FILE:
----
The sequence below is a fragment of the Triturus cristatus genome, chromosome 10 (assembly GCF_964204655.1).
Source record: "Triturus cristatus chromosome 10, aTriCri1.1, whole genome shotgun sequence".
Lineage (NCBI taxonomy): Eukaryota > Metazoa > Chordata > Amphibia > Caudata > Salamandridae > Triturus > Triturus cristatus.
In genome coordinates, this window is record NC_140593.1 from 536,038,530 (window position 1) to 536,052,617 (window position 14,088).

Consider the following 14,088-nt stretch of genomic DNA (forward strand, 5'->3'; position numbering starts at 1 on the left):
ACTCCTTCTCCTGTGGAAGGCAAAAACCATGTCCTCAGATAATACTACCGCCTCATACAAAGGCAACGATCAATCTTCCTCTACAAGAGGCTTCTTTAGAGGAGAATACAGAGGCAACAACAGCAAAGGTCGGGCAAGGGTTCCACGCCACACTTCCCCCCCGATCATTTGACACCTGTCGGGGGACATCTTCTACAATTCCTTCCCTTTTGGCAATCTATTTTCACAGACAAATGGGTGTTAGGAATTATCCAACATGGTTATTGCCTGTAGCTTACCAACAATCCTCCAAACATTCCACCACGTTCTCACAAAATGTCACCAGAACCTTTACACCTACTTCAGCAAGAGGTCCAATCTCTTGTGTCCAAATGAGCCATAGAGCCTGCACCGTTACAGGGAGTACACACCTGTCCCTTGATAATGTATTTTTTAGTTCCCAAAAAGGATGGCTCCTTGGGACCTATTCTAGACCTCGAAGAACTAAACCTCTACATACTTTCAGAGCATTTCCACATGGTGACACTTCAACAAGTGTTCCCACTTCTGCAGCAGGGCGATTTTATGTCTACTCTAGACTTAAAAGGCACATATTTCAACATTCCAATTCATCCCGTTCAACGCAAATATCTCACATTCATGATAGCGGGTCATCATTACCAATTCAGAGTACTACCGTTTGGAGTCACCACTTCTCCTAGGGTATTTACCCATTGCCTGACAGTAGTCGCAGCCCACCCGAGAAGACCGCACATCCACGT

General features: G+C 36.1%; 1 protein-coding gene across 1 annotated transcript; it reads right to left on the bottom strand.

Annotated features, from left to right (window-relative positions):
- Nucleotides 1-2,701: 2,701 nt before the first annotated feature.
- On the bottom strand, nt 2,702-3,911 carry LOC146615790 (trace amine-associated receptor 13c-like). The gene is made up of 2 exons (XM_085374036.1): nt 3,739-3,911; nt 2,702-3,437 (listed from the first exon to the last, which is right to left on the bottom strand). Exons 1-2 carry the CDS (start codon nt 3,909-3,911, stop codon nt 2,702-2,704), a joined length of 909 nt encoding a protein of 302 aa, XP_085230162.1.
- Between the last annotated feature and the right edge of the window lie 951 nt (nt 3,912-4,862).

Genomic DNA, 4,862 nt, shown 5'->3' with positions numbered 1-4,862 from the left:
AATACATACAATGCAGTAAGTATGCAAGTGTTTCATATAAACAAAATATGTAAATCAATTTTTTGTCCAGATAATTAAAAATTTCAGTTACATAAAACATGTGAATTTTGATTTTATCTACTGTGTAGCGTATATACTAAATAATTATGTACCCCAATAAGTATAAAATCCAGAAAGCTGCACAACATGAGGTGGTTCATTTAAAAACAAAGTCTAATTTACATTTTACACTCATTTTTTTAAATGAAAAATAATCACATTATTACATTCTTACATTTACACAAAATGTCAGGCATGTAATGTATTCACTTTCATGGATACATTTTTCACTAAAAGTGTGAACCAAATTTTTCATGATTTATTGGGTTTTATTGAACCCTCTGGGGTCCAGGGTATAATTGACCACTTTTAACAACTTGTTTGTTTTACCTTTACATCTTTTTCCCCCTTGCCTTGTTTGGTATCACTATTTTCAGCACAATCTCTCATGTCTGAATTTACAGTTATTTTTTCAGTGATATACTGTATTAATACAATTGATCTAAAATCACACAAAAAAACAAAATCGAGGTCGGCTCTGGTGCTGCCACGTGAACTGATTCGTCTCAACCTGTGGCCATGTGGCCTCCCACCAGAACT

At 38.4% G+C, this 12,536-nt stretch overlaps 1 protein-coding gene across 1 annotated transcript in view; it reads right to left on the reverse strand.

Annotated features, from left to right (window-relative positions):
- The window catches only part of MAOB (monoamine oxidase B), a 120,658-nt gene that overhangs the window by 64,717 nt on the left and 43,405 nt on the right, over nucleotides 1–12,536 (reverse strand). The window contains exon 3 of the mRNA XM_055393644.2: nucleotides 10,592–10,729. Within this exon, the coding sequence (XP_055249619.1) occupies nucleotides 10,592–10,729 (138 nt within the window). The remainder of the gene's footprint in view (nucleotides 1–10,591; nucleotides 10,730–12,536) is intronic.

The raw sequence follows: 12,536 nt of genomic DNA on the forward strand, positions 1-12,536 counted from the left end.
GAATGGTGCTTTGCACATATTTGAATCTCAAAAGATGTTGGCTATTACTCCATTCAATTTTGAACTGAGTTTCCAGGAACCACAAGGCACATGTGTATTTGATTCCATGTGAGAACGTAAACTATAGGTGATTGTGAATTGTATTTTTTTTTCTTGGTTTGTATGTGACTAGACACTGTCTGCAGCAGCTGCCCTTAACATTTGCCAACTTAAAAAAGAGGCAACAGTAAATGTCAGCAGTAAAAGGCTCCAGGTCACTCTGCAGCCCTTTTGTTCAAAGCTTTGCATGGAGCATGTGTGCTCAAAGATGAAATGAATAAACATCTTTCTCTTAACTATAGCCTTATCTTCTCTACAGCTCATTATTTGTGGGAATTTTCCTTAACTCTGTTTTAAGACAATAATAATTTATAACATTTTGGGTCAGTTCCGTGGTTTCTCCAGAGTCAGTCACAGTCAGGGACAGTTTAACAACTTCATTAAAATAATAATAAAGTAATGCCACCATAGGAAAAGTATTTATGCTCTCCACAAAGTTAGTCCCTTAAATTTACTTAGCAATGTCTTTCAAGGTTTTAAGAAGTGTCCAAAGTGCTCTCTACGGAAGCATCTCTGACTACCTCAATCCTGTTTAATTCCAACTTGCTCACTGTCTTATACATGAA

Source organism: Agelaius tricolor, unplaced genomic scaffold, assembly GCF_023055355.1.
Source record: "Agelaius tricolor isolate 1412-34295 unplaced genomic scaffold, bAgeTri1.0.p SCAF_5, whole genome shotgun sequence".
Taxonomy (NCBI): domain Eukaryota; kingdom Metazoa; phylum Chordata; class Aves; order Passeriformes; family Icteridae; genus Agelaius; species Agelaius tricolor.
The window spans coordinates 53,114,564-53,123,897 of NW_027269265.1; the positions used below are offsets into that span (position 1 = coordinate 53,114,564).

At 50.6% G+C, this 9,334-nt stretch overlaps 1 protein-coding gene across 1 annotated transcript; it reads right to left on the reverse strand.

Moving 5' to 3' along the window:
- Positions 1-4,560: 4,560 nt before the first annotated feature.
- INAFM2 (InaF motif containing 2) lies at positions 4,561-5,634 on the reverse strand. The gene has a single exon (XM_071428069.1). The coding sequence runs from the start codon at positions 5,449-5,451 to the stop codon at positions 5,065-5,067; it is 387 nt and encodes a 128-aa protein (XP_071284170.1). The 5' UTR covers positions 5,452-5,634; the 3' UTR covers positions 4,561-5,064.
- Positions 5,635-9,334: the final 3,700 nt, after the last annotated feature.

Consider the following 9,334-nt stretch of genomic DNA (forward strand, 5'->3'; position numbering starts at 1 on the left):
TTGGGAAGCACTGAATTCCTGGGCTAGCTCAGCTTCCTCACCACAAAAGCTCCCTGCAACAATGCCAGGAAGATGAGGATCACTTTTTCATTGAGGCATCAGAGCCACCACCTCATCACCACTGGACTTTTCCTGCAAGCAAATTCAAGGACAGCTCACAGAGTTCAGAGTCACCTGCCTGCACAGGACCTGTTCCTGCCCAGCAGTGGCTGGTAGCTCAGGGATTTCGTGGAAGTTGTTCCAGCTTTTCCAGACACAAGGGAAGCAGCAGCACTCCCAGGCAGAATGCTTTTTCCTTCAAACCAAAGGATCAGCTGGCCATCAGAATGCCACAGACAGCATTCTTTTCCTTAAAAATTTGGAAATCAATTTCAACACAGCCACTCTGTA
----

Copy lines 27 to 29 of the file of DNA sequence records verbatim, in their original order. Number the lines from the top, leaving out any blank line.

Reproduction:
- Positions 5,635-9,334: the final 3,700 nt, after the last annotated feature.

Consider the following 9,334-nt stretch of genomic DNA (forward strand, 5'->3'; position numbering starts at 1 on the left):
TTGGGAAGCACTGAATTCCTGGGCTAGCTCAGCTTCCTCACCACAAAAGCTCCCTGCAACAATGCCAGGAAGATGAGGATCACTTTTTCATTGAGGCATCAGAGCCACCACCTCATCACCACTGGACTTTTCCTGCAAGCAAATTCAAGGACAGCTCACAGAGTTCAGAGTCACCTGCCTGCACAGGACCTGTTCCTGCCCAGCAGTGGCTGGTAGCTCAGGGATTTCGTGGAAGTTGTTCCAGCTTTTCCAGACACAAGGGAAGCAGCAGCACTCCCAGGCAGAATGCTTTTTCCTTCAAACCAAAGGATCAGCTGGCCATCAGAATGCCACAGACAGCATTCTTTTCCTTAAAAATTTGGAAATCAATTTCAACACAGCCACTCTGTA